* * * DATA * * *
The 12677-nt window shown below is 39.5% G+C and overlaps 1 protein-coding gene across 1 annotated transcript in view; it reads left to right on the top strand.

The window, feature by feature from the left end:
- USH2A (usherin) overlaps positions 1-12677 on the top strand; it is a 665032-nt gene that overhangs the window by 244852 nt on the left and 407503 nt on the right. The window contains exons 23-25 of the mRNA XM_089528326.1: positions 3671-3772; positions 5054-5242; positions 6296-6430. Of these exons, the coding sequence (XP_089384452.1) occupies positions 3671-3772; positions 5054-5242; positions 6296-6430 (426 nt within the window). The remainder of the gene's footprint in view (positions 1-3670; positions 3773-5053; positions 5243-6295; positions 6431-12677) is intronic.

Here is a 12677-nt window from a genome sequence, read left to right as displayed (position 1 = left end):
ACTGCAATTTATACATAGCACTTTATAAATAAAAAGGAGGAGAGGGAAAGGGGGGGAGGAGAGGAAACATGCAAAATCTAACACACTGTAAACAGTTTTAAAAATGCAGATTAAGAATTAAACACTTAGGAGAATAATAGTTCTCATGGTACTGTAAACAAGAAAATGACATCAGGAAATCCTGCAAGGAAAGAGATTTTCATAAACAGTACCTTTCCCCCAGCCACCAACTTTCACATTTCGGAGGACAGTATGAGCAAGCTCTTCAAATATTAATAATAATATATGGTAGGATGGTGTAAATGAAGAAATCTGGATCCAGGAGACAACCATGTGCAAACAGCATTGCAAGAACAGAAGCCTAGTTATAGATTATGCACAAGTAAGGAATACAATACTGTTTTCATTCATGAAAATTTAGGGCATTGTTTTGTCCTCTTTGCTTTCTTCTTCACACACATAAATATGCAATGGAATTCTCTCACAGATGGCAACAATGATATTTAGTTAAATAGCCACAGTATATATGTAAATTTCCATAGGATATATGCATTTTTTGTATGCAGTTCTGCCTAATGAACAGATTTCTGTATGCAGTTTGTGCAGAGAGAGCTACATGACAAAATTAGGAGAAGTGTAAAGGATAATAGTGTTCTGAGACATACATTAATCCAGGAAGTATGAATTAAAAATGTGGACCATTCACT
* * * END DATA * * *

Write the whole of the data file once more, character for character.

The 12677-nt window shown below is 39.5% G+C and overlaps 1 protein-coding gene across 1 annotated transcript in view; it reads left to right on the top strand.

The window, feature by feature from the left end:
- USH2A (usherin) overlaps positions 1-12677 on the top strand; it is a 665032-nt gene that overhangs the window by 244852 nt on the left and 407503 nt on the right. The window contains exons 23-25 of the mRNA XM_089528326.1: positions 3671-3772; positions 5054-5242; positions 6296-6430. Of these exons, the coding sequence (XP_089384452.1) occupies positions 3671-3772; positions 5054-5242; positions 6296-6430 (426 nt within the window). The remainder of the gene's footprint in view (positions 1-3670; positions 3773-5053; positions 5243-6295; positions 6431-12677) is intronic.

Here is a 12677-nt window from a genome sequence, read left to right as displayed (position 1 = left end):
ACTGCAATTTATACATAGCACTTTATAAATAAAAAGGAGGAGAGGGAAAGGGGGGGAGGAGAGGAAACATGCAAAATCTAACACACTGTAAACAGTTTTAAAAATGCAGATTAAGAATTAAACACTTAGGAGAATAATAGTTCTCATGGTACTGTAAACAAGAAAATGACATCAGGAAATCCTGCAAGGAAAGAGATTTTCATAAACAGTACCTTTCCCCCAGCCACCAACTTTCACATTTCGGAGGACAGTATGAGCAAGCTCTTCAAATATTAATAATAATATATGGTAGGATGGTGTAAATGAAGAAATCTGGATCCAGGAGACAACCATGTGCAAACAGCATTGCAAGAACAGAAGCCTAGTTATAGATTATGCACAAGTAAGGAATACAATACTGTTTTCATTCATGAAAATTTAGGGCATTGTTTTGTCCTCTTTGCTTTCTTCTTCACACACATAAATATGCAATGGAATTCTCTCACAGATGGCAACAATGATATTTAGTTAAATAGCCACAGTATATATGTAAATTTCCATAGGATATATGCATTTTTTGTATGCAGTTCTGCCTAATGAACAGATTTCTGTATGCAGTTTGTGCAGAGAGAGCTACATGACAAAATTAGGAGAAGTGTAAAGGATAATAGTGTTCTGAGACATACATTAATCCAGGAAGTATGAATTAAAAATGTGGACCATTCACT